The Nature of Reality – at the New York Psychoanalysis Institute

January 29, 2011

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The Nature of Reality

The Nature of Reality

Participants: Mark Alford ; Deepak Chopra (moderator); Stuart Firestein; Stuart Hameroff ; Menas Kafatos Language has limitations, mathematics is a useful measuring tool, and creativity reaches far beyond mathematics. This is simply one idea that drew itself into the note that I kept at thePhiloctetes Center during this afternoon’s panel discussion. Deepak Chopra moderated, asking “simple” questions such as, “Is there an ultimate reality outside of the conscious mind and if so, how can mathematics and physics help us understand?” The drawings above capture the panel’s response in both text and image. Although the text is high-level, the images function as memory triggers for those in attendance. The images are developed from the panelist own visual language and the metaphors that they used to further explain their perspective on the topic. Below is a description of the discussion as written on the Philoctetes Center’s website.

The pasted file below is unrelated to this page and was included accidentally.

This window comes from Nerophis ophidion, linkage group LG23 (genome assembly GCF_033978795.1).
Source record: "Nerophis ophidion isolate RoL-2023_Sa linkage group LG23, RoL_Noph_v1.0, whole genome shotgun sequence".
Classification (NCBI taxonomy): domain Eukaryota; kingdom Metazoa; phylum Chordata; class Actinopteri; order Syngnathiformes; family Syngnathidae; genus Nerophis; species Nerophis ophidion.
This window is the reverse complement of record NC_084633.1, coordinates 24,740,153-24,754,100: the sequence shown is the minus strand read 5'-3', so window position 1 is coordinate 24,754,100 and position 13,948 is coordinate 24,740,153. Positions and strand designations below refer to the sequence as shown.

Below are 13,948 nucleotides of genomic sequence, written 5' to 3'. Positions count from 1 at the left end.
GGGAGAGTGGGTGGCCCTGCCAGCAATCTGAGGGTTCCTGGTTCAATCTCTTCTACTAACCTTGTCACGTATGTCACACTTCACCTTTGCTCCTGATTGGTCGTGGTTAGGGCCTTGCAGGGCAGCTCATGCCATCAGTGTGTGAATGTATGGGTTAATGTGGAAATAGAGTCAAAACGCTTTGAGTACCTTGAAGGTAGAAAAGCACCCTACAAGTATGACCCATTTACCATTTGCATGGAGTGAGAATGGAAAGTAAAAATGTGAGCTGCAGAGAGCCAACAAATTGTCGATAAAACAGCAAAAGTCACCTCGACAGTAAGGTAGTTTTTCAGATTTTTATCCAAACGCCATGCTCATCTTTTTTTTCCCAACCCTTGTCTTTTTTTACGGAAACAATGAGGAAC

In the concluding chapter of The Road to Reality, mathematician Roger Penrose asks, “What is reality?” He goes on to state, “I do not believe that we have yet found the true ‘road to reality,’ despite the extraordinary progress that has been made over two and half millennia, particularly in the last few centuries. Some fundamentally new insights are certainly needed…. Some readers may still take the view that the road itself may be a mirage. Others might take the view that the very notion of a ‘physical reality’ with a truly objective nature, independent of how we might choose to look at it, is itself a pipe dream.” Penrose’s inquiry provides the parameters for this roundtable—can physics and mathematics fully describe reality? Is it possible that reality will never be fully described within a mathematical framework, thus questioning whether mental processes and consciousness can be fully explained within the physics/mathematics paradigm? Is it possible that a future, yet undiscovered physics/mathematics will accurately define reality?

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